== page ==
The Bush administration on Friday welcomed a new South Korean leader bringing tough talk on North Korea and an apparent resolution to a dispute over U.S. beef that had blocked an ambitious free trade deal.

President Bush and President Lee Myung-bak, in two days of talks beginning Friday, will be eager to signal a cooperative tone as they push a reluctant Congress to ratify the trade deal and discuss ways to persuade North Korea to fulfill its commitments in six-nation nuclear negotiations.

The beef ban is the main obstacle to an accord to slash tariffs and other barriers to trade that the two countries signed last year after long negotiations. The U.S. has demanded that Seoul fully open its beef market, saying that is needed for congressional leaders in Washington to back the accord.

The South Korean Agriculture Ministry said Seoul would allow U.S. beef imports from cattle younger than 30 months. Younger cows are believed to be less at risk for mad cow disease. South Korea said it would allow beef from older cattle after the U.S. strengthens controls on feed to reduce chances of infection.

But even with progress on beef, the trade deal could face trouble as U.S. lawmakers, including Democratic presidential candidates Hillary Rodham Clinton and Barack Obama, voice increasingly anti-free trade sentiments.

Lee on Friday met with Secretary of State Condoleezza Rice and with U.S. trade envoy Susan Schwab. Schwab released a statement saying that the resumption of U.S. beef exports to South Korea removes the major obstacle to congressional consideration of the deal. Schwab said that "safe, affordable, high-quality American beef will soon be back on Korean tables."

But the office of Sen. Max Baucus, the Democratic head of the Senate Finance Committee, said in a statement that Baucus is blocking consideration of the trade agreement "until all cuts of U.S. beef from cattle of all ages are on Korean store shelves."

"Korea must provide full market access for all U.S. beef, and I believe this deal can get us there if the Korean government follows through," Baucus said. "I will closely monitor the implementation of this new import protocol, and I expect great results."

With only nine months left in Bush's presidency, and with the North Korean nuclear talks at an impasse, it may be too late for the leaders to settle another top foreign policy goal for the Bush administration: a deal to rid North Korea of its atomic bombs.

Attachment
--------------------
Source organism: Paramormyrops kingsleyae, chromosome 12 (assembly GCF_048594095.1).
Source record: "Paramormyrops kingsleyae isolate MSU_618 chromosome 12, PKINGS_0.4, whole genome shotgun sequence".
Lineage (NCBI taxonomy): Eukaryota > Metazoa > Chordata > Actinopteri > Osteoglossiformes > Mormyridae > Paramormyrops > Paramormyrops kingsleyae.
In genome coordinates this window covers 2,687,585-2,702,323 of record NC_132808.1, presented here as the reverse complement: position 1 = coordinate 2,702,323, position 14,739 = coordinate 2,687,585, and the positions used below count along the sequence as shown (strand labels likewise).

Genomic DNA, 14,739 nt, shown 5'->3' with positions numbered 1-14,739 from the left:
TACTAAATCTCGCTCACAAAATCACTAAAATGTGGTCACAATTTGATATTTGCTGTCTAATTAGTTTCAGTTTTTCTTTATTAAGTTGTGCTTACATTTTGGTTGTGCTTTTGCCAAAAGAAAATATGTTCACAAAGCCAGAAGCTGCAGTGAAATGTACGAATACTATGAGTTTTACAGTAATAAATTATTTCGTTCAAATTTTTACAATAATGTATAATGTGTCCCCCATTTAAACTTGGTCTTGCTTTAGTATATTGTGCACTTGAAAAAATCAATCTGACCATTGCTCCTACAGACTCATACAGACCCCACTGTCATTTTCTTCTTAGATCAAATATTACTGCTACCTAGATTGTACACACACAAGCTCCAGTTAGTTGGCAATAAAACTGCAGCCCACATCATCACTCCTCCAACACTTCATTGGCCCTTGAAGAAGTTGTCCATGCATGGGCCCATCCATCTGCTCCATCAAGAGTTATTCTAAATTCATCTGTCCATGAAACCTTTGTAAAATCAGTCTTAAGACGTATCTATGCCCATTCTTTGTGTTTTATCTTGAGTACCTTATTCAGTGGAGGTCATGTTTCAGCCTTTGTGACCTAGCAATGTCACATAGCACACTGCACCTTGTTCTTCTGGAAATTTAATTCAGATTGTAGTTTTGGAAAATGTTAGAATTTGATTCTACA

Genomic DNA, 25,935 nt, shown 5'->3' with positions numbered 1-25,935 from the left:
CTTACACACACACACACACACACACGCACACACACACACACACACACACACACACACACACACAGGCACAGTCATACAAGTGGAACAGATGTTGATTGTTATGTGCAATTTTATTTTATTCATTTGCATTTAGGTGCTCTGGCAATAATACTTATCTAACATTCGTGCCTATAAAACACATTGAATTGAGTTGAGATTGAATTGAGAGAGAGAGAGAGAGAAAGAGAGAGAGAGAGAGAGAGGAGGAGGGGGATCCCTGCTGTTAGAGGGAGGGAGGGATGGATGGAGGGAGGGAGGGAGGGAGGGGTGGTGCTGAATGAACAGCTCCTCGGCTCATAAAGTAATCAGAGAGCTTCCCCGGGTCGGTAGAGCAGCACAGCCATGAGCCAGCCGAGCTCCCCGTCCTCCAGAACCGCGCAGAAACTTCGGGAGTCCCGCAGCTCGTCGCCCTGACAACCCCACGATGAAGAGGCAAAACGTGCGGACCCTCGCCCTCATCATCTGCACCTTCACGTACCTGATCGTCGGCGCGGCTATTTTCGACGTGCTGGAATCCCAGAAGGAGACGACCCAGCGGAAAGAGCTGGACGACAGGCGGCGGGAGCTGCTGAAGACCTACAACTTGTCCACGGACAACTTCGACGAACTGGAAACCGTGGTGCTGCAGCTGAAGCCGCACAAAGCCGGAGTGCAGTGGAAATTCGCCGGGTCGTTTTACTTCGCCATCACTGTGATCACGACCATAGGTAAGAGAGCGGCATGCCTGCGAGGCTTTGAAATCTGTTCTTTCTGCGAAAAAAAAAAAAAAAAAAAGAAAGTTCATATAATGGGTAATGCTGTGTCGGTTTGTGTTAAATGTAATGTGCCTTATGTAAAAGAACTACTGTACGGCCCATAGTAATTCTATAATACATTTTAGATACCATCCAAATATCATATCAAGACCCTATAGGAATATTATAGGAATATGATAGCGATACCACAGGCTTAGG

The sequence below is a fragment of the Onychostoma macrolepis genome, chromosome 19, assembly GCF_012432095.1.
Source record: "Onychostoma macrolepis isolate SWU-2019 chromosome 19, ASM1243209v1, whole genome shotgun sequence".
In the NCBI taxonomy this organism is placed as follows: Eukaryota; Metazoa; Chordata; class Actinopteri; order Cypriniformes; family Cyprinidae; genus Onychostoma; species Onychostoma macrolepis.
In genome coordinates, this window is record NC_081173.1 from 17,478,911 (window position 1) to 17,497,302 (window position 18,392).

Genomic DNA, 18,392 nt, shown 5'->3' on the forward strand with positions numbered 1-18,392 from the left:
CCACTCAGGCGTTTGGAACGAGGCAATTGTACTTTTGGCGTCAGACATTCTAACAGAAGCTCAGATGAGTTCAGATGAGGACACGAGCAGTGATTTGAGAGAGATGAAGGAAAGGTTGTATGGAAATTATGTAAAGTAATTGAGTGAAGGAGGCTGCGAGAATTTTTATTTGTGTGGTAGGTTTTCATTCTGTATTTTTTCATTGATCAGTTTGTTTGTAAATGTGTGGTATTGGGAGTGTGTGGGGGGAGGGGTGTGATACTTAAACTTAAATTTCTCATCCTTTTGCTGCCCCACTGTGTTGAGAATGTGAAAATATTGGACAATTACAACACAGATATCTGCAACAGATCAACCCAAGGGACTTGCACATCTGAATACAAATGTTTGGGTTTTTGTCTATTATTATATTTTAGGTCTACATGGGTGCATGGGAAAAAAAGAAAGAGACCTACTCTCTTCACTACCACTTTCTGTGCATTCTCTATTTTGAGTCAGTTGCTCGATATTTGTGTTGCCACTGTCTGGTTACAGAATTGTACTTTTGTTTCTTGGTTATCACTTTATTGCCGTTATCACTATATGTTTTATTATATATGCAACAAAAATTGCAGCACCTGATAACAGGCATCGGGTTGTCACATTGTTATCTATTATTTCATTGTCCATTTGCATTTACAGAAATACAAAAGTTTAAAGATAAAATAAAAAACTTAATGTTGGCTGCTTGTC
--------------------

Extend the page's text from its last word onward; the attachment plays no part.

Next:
Lee, a former construction chief executive nicknamed "The Bulldozer" for his determination to get things done, has ended a decade of liberal rule in which South Korea sought to embrace the North and refrained from criticism. The relief in Washington has been evident in the Bush administration's praise of Lee's insistence that the North follow through on nuclear pledges before receiving aid from its southern rival.

Lee's position on North Korea may turn out to be even tougher than Bush's because the United States is pressing hard for an agreement. Nuclear talks are stalled over whether the North will hand over a promised full declaration of its nuclear programs in return for concessions. The Bush administration apparently has decided that the declaration's exact contents are less important than an assurance that the nuclear negotiators can check up on Kim Jong Il's government to make sure it has told the truth.

This has prompted skepticism even from within Bush's own party.

Rep. Ed Royce, the top Republican on the House Foreign Affairs terrorism, nonproliferation and trade subcommittee, said he raised the need to verify any North Korean actions in a meeting Thursday with Lee. "Congress is carefully watching the six-party talks, and solid verification is a must if the process is to move forward," Royce said in an interview.

While taking a harder line with the North, Lee also will propose creating a permanent high-level diplomatic channel between North Korea and South Korea, including establishing the first liaison offices in the nations' capitals after nearly six decades of division, The Washington Post reported in Friday editions.

The highlight of Lee's Washington visit will come when he is feted at the Camp David presidential retreat in mountains north of the U.S. capital, where he was to stay overnight Friday.